I’m always interested in surveys that look ahead and give some sense of where we might be going, even if they don’t always seem to get the forecast quite right.
That’s why this new survey just released by Taleo caught my eye. It’s called U.S. Talent Trends for 2012 (you can sign up for a copy here), and it summarizes both the 2011 business climate as well as the talent management trends we can expect this year.
The five key findings from the survey are as follows:
- The economic uncertainty of 2011 will continue into 2012, requiring a new level of business focus on existing talent to drive growth and innovation
- There will be continued blurring of the boundaries between internal and external talent and a significant increase in social recruiting.
- An aging population and a lack of investment in training and development results in continuing skills shortages.
- There will be an accelerating interest in more integrated talent solutions.
- Talent management will be recognized as a core business process.
Developing the current workforce
Here’s some of the survey analysis that resonated with me:
As very few businesses expect to increase their workforce in 2012, they will rely more heavily on developing their current workforce for critical roles rather than hiring external talent. In evaluating whether they have the right people in the right positions to drive growth, many employers are finding that they lack the necessary data, processes, culture, and technology to deliver true insight into their most valuable company asset – employees. This lack of ‘talent intelligence’ will hold companies back and limit growth until it is addressed.
Taleo anticipates a key area of focus in 2012 will be on building out talent profiles. While talent management programs have historically focused on executives and senior management, 2012 will see a shift to include line managers and rank-and-file employees as businesses seek to better leverage talent throughout their organizations.”
“As the era of economic uncertainty continues, the ability to collect talent data, gain insight, and make informed decisions about people and processes will become increasingly important,” said Dave Wilkins, vice president of Taleo Research, in a press release about the survey results. “U.S. business leaders are becoming more involved in the definition of talent management system requirements and even the selection process, triggering a dramatic increase in the adoption of solutions that satisfy their data, analysis, and reporting demands. For these companies, talent data and processes will be held in the same regard as critical business data and processes.”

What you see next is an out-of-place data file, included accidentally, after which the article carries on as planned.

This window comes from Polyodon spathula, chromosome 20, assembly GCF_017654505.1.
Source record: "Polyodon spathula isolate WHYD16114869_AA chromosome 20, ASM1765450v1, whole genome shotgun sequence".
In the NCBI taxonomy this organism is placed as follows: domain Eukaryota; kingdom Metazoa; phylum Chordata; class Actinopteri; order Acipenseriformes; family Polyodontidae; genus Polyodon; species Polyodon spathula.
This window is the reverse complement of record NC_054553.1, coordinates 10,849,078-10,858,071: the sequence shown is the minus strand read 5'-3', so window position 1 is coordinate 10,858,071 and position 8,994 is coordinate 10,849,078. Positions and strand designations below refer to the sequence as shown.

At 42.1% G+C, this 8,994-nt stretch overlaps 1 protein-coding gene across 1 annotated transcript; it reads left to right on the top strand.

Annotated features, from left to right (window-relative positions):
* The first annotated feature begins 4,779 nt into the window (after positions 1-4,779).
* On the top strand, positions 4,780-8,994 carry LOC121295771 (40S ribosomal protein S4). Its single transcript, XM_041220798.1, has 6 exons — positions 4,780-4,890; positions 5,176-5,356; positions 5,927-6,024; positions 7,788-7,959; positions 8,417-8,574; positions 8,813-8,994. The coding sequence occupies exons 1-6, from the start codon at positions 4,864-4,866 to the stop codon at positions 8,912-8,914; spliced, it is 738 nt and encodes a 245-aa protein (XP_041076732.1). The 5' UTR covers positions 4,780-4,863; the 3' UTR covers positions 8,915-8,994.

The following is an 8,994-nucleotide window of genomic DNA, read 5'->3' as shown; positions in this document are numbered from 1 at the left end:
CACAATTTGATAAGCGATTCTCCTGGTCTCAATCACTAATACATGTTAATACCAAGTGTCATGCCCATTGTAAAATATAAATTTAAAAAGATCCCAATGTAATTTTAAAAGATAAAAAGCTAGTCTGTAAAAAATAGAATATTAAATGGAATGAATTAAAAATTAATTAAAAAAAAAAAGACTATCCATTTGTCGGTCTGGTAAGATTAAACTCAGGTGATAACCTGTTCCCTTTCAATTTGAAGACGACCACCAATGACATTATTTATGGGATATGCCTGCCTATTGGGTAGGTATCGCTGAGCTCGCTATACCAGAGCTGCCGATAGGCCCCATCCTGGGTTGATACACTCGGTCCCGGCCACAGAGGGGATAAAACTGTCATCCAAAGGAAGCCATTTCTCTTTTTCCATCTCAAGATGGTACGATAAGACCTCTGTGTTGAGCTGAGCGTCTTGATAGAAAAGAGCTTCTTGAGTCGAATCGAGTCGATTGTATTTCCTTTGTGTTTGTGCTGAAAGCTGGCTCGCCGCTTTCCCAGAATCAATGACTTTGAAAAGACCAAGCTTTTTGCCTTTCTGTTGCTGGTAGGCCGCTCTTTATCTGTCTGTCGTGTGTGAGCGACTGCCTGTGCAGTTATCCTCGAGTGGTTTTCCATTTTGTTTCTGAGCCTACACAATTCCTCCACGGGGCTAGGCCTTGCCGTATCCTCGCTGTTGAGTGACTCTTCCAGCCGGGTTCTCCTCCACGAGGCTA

Why a talent management focus is important
Although Taleo’s focus is squarely on the systems involved to handle talent management and talent data, the underlying focus of this survey is critically important for all organizations everywhere. Yes, it is critically important to develop our current workforce for critical roles, and yes, the talent management focus in companies needs to drive deeper into line managers and rank-and-file employees too.
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It’s been a lack of focus on talent management by so many organizations during and after the Great Recession that has led us into so much of the difficulty so many companies now face when it comes to their workforce. And, it will take nothing but a complete turnaround to this approach to get us out of that.
Although it is impossible to tell just how the data and information for U.S. Talent Trends for 2012 was gathered (for some reason, Taleo did not release any information on how the survey was taken, or any insight into the audience that was sampled), the findings should resonate with most anyone who has been dealing with talent management issues over the past several years. That’s because you have lived through these issues, continue to struggle with them, and know that solving them is a huge challenge for managers everywhere.
And, it ends with this small piece of wisdom:
The Taleo report underscores the fact that organizations are looking to maximize the value of their people given the global economic climate and the potential for serious systemic shock. With an ability to consider the complete talent picture, leading companies will be able to hire and retain highly-engaged talent regardless of macro-economic forces, enabling greater organizational continuity and teamwork during periods of growth or recession.”